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Bo'ness, Carriden House

Country House (19th Century), Hospital (First World War), Tower House (16th Century)

Site Name Bo'ness, Carriden House

Classification Country House (19th Century), Hospital (First World War), Tower House (16th Century)

Alternative Name(s) Carriden House Policies; Carriden Auxiliary Hospital

Canmore ID 49602

Site Number NT08SW 8

NGR NT 02504 80834

Datum OSGB36 - NGR


Ordnance Survey licence number 100057073. All rights reserved.
Canmore Disclaimer. © Copyright and database right 2019.

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Administrative Areas

  • Council Falkirk
  • Parish Bo'ness And Carriden
  • Former Region Central
  • Former District Falkirk
  • Former County West Lothian

Archaeology Notes

NT08SW 8.00 02499 80834

NT08SW 8.01 NT 01883 80750 West Lodge

NT08SW 8.02 NT 02082 80724 Inner Lodge

NT08SW 8.03 NT 02170 80766 Walled Garden

NT08SW 8.04 NT 02156 80804 Gardener's House

NT08SW 8.05 NT 02373 80759 Stables

NT08SW 8.06 NT 02471 80792 Burial Enclosure

NT08SW 8.07 NT 02685 80860 Ice-house

NT08SW 8.08 NT 02475 80990 Memorial; Gate

(NT 02499 80834) Carriden House (NR)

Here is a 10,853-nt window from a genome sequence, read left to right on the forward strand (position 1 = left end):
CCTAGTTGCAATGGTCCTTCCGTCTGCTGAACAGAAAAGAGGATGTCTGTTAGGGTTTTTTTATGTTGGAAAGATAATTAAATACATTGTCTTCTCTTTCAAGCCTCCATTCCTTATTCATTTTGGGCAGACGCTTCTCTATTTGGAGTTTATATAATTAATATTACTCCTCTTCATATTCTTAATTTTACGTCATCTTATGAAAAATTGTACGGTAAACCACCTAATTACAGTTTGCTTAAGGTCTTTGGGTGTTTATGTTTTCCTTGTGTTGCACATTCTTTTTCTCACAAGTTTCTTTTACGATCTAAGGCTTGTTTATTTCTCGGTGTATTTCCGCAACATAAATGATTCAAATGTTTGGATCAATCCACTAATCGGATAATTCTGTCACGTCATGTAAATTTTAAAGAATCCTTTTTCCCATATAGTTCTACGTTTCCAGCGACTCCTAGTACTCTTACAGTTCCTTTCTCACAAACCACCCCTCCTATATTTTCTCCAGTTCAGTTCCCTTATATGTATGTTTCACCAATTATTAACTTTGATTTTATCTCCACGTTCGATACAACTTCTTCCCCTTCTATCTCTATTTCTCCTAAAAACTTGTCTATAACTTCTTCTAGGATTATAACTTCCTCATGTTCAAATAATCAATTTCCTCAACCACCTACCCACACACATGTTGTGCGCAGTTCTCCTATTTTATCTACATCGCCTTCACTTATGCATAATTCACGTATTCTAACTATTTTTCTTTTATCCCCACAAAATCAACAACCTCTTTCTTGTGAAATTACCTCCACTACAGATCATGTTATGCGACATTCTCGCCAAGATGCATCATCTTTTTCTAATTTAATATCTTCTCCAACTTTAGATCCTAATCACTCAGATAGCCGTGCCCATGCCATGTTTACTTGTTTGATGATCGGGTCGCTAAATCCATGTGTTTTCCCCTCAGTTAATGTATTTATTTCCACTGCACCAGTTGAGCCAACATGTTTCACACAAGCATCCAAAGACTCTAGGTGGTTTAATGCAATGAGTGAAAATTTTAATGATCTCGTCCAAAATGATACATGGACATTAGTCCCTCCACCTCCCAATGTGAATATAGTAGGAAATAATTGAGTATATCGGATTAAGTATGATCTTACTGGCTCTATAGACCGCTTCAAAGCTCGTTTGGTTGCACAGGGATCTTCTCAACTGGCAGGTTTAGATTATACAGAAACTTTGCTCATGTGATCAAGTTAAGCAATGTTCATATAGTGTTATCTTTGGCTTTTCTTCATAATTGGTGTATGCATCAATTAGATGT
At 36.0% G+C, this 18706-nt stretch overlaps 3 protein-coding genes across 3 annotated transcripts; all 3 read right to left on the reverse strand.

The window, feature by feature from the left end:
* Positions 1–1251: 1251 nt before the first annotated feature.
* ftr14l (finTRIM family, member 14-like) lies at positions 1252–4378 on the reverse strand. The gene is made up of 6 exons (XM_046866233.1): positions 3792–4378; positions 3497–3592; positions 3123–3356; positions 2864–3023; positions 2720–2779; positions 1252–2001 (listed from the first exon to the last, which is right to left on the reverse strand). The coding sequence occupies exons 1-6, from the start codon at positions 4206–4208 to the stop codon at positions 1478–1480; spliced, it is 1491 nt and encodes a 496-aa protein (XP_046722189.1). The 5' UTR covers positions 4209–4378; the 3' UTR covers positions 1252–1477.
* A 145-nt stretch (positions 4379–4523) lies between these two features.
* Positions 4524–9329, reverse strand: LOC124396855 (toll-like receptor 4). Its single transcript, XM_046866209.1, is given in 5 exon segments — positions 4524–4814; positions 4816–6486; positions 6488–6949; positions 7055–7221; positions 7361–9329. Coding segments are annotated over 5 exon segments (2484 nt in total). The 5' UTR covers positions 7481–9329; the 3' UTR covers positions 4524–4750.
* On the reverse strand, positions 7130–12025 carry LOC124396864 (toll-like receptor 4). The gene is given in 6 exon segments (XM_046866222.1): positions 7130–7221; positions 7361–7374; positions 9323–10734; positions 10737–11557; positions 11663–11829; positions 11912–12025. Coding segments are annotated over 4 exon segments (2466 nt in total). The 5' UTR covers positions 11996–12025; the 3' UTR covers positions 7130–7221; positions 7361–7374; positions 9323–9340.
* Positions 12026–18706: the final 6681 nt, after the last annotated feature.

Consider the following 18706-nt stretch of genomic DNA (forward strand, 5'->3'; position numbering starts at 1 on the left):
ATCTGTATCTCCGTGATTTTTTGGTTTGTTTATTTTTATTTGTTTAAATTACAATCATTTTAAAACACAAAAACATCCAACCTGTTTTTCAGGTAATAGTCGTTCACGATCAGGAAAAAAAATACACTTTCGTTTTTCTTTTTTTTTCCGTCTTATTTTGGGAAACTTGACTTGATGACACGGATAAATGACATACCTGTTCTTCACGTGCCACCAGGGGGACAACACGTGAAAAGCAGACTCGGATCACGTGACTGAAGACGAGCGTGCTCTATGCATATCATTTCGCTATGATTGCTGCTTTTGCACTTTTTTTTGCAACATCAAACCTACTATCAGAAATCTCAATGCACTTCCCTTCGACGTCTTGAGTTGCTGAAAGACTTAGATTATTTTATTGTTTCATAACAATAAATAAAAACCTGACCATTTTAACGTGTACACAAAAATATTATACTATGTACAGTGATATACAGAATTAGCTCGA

OS 6" map, (1971)

Carriden House is a much-altered house on the L-plan, dating at least from the 17th century, and may be as early as the later 16th century, (RCAHMS 1929) with a large modern mansion attached. The old portion lies to the E and is 5 storeys high, rubble-built. Small turrets are corbelled out at the angles. The roof has been reduced to a lower pitch. Most of the windows have been enlarged, but many gun-loops still remain.

RCAHMS 1929, visited 1926; N Tranter 1962.

A considerably altered mansion house, with an eastern late 16th early 17th century block, and a number of 19th century additions to W and N. Date stones in window lintels denote various periods of construction or alterations (e.g. 1602, 1682 and 1863 among others. The house does not appear to have been of any great strength, and has probably only served as a domestic building throughout its existence.

Visited by OS (J L D) 16 January 1953.

During the building of the west wing a Roman stone with an eagle carved upon it was found. This stone was built into one of the walls but positioned so that it faced inwards. (See NT08SW 7).

Information from Linlithgowshire Journal and Gazette, 8 March 1974,7.

Carriden House is as described. The present owners do not know the position of the carved stone.

Visited by OS (B S) 8 March 1974.

Photographed by the RCAHMS in 1980.

Visible on RCAHMS air photographs WL 2277-83.

(Undated) information in NMRS.


Project (March 2013 - September 2013)

A project to characterise the quantity and quality of the Scottish resource of known surviving remains of the First World War. Carried out in partnership between Historic Scotland and RCAHMS.


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